Lévêque M, Marlin S, Jonard L, Procaccio V, Reynier P, Amati-Bonneau P, Baulande S, Pierron D, Lacombe D, Duriez F, Francannet C, Mom T, Journel H, Catros H, Drouin-Garraud V, Obstoy MF, Dollfus H, Eliot MM, Faivre L, Duvillard C, Couderc R, Garabedian EN, Petit C, Feldmann D, Denoyelle F. Whole mitochondrial genome screening in maternally inherited non-syndromic hearing impairment using a microarray resequencing mitochondrial DNA chip. Eur J Hum Genet 2007;15:1145-55. PubMed

2000-2009 : Inter-laboratory coordination work on enzymatic assays of the respiratory chain.

This work resulted in consensual protocols and an article of recommendations.

Diversity of respiratory chain spectrophotometric assays may lead to difficult comparison of results between centers. The French network of mitochondrial diseases diagnostic centers undertook comparison of the results obtained with different protocols in the French diagnostic centers. The diversity of protocols was shown to have striking consequences, which prompted the network to undertake standardization and optimization of the protocols with respect to clinical diagnosis, i.e. high velocity while maintaining linear kinetics relative to time and enzyme concentration. Assays were set up on animal tissues and verified on control human muscle and fibroblasts. Influence of homogenization buffer and narrow range of optimal concentration of phosphate, substrate and tissue were shown. Experimental data and proposed protocols have been posted on a free access website. Their subsequent use in several diagnostic centers has improved consistency for all assays.

Medja F, Allouche S, Frachon P, Jardel C, Malgat M, Mousson de Camaret B, Slama A, Lunardi J, Mazat JP, Lombès A. Development and implementation of standardized respiratory chain spectrophotometric assays for clinical diagnosis. Mitochondrion 2009;9:331-9. PubMed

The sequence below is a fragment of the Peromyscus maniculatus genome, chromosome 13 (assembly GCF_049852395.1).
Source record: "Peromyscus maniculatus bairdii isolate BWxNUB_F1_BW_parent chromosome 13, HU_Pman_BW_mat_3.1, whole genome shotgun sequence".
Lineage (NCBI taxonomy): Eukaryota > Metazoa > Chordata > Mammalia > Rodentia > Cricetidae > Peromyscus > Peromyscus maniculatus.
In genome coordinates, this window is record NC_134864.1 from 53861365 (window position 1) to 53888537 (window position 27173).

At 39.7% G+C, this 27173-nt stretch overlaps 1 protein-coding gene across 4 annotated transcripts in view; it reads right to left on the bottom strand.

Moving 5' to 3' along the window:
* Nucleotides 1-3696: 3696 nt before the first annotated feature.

2006-2008 : Role of mitochondrial haplogoups in MELAS.

This work resulted in a publication.

The A3243G mutation in the tRNALeu gene (UUR), is one of the most common pathogenic mitochondrial DNA (mtDNA) mutations in France, and is associated with highly variable and heterogeneous disease phenotypes. To define the relationships between the A3243G mutation and mtDNA backgrounds, we determined the haplogroup affiliation of 142 unrelated French patients - diagnosed as carriers of the A3243G mutation - by control-region sequencing and RFLP survey of their mtDNAs.
The analysis revealed 111 different haplotypes encompassing all European haplogroups, indicating that the 3243 site might be a mutational hot spot. However, contrary to previous findings, we observed a statistically significant underepresentation of the A3243G mutation on haplogroup J in patients (p = 0.01, OR = 0.26, C.I. 95%: 0.08-0.83), suggesting that might be due to a strong negative selection at the embryo or germ line stages.
Thus, our study supports the existence of mutational hotspot on mtDNA and a "haplogroup J paradox," a haplogroup that may increase the expression of mtDNA pathogenic mutations, but also be beneficial in certain environmental contexts.

Pierron D, Rocher C, Amati-Bonneau P, Reynier P, Martin-Négrier ML, Allouche S, Batandier C, Mousson de Camaret B, Godinot C, Rotig A, Feldmann D, Bellanne-Chantelot C, Arveiler B, Pennarun E, Rossignol R, Crouzet M, Murail P, Thoraval D, Letellier T. New evidence of a mitochondrial genetic background paradox: impact of the J haplogroup on the A3243G mutation. BMC Med Genet. 2008 May 7;9:41. PubMed

2004-2006 : Epidemiology of mitochondrial diseases.

Reynier P; Réseau "Maladies Mitochondriales". [Epidemiology of mitochondrial cytopathies: contribution from the French mitochondrial diseases network]. Ann Biol Clin (Paris) 2006; 64:584-6. French. PubMed